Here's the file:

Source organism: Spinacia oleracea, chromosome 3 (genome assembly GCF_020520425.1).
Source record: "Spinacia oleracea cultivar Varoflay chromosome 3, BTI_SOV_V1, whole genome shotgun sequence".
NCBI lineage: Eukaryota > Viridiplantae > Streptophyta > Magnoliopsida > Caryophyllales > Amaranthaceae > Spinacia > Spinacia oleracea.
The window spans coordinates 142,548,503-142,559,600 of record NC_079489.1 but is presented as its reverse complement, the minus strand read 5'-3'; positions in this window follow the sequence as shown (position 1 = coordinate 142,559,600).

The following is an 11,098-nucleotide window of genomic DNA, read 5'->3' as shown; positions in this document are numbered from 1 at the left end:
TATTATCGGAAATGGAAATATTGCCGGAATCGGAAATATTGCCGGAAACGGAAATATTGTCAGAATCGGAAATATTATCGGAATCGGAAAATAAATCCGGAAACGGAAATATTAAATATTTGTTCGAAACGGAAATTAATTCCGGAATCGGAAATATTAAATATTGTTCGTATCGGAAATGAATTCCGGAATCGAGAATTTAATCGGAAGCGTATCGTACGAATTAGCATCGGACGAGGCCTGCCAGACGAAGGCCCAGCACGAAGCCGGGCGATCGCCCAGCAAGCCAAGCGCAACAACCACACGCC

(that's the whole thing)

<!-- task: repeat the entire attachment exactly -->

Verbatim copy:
Source organism: Spinacia oleracea, chromosome 3 (genome assembly GCF_020520425.1).
Source record: "Spinacia oleracea cultivar Varoflay chromosome 3, BTI_SOV_V1, whole genome shotgun sequence".
NCBI lineage: Eukaryota > Viridiplantae > Streptophyta > Magnoliopsida > Caryophyllales > Amaranthaceae > Spinacia > Spinacia oleracea.
The window spans coordinates 142,548,503-142,559,600 of record NC_079489.1 but is presented as its reverse complement, the minus strand read 5'-3'; positions in this window follow the sequence as shown (position 1 = coordinate 142,559,600).

The following is an 11,098-nucleotide window of genomic DNA, read 5'->3' as shown; positions in this document are numbered from 1 at the left end:
TATTATCGGAAATGGAAATATTGCCGGAATCGGAAATATTGCCGGAAACGGAAATATTGTCAGAATCGGAAATATTATCGGAATCGGAAAATAAATCCGGAAACGGAAATATTAAATATTTGTTCGAAACGGAAATTAATTCCGGAATCGGAAATATTAAATATTGTTCGTATCGGAAATGAATTCCGGAATCGAGAATTTAATCGGAAGCGTATCGTACGAATTAGCATCGGACGAGGCCTGCCAGACGAAGGCCCAGCACGAAGCCGGGCGATCGCCCAGCAAGCCAAGCGCAACAACCACACGCC